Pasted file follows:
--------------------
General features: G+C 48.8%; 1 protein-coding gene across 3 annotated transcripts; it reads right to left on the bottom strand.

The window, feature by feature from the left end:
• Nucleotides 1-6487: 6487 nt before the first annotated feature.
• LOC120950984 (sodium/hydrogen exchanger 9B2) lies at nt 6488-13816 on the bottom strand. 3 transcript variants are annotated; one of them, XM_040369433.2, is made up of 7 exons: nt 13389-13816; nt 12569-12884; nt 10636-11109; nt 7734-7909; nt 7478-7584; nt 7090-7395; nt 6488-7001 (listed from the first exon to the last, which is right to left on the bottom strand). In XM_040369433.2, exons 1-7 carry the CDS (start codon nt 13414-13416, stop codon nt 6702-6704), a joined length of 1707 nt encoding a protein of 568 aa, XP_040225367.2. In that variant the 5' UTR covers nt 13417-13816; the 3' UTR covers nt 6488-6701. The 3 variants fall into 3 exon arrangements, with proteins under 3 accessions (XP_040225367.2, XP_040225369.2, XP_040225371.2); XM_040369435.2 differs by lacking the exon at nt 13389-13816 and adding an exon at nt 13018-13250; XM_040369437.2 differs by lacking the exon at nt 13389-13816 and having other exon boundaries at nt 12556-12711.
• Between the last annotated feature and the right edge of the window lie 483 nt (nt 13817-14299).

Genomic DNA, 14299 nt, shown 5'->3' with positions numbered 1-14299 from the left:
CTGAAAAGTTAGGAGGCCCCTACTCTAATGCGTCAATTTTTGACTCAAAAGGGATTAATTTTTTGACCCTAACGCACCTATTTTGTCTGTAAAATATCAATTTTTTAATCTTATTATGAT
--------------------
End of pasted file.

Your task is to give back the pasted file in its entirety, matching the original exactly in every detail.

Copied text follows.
General features: G+C 48.8%; 1 protein-coding gene across 3 annotated transcripts; it reads right to left on the bottom strand.

The window, feature by feature from the left end:
• Nucleotides 1-6487: 6487 nt before the first annotated feature.
• LOC120950984 (sodium/hydrogen exchanger 9B2) lies at nt 6488-13816 on the bottom strand. 3 transcript variants are annotated; one of them, XM_040369433.2, is made up of 7 exons: nt 13389-13816; nt 12569-12884; nt 10636-11109; nt 7734-7909; nt 7478-7584; nt 7090-7395; nt 6488-7001 (listed from the first exon to the last, which is right to left on the bottom strand). In XM_040369433.2, exons 1-7 carry the CDS (start codon nt 13414-13416, stop codon nt 6702-6704), a joined length of 1707 nt encoding a protein of 568 aa, XP_040225367.2. In that variant the 5' UTR covers nt 13417-13816; the 3' UTR covers nt 6488-6701. The 3 variants fall into 3 exon arrangements, with proteins under 3 accessions (XP_040225367.2, XP_040225369.2, XP_040225371.2); XM_040369435.2 differs by lacking the exon at nt 13389-13816 and adding an exon at nt 13018-13250; XM_040369437.2 differs by lacking the exon at nt 13389-13816 and having other exon boundaries at nt 12556-12711.
• Between the last annotated feature and the right edge of the window lie 483 nt (nt 13817-14299).

Genomic DNA, 14299 nt, shown 5'->3' with positions numbered 1-14299 from the left:
CTGAAAAGTTAGGAGGCCCCTACTCTAATGCGTCAATTTTTGACTCAAAAGGGATTAATTTTTTGACCCTAACGCACCTATTTTGTCTGTAAAATATCAATTTTTTAATCTTATTATGAT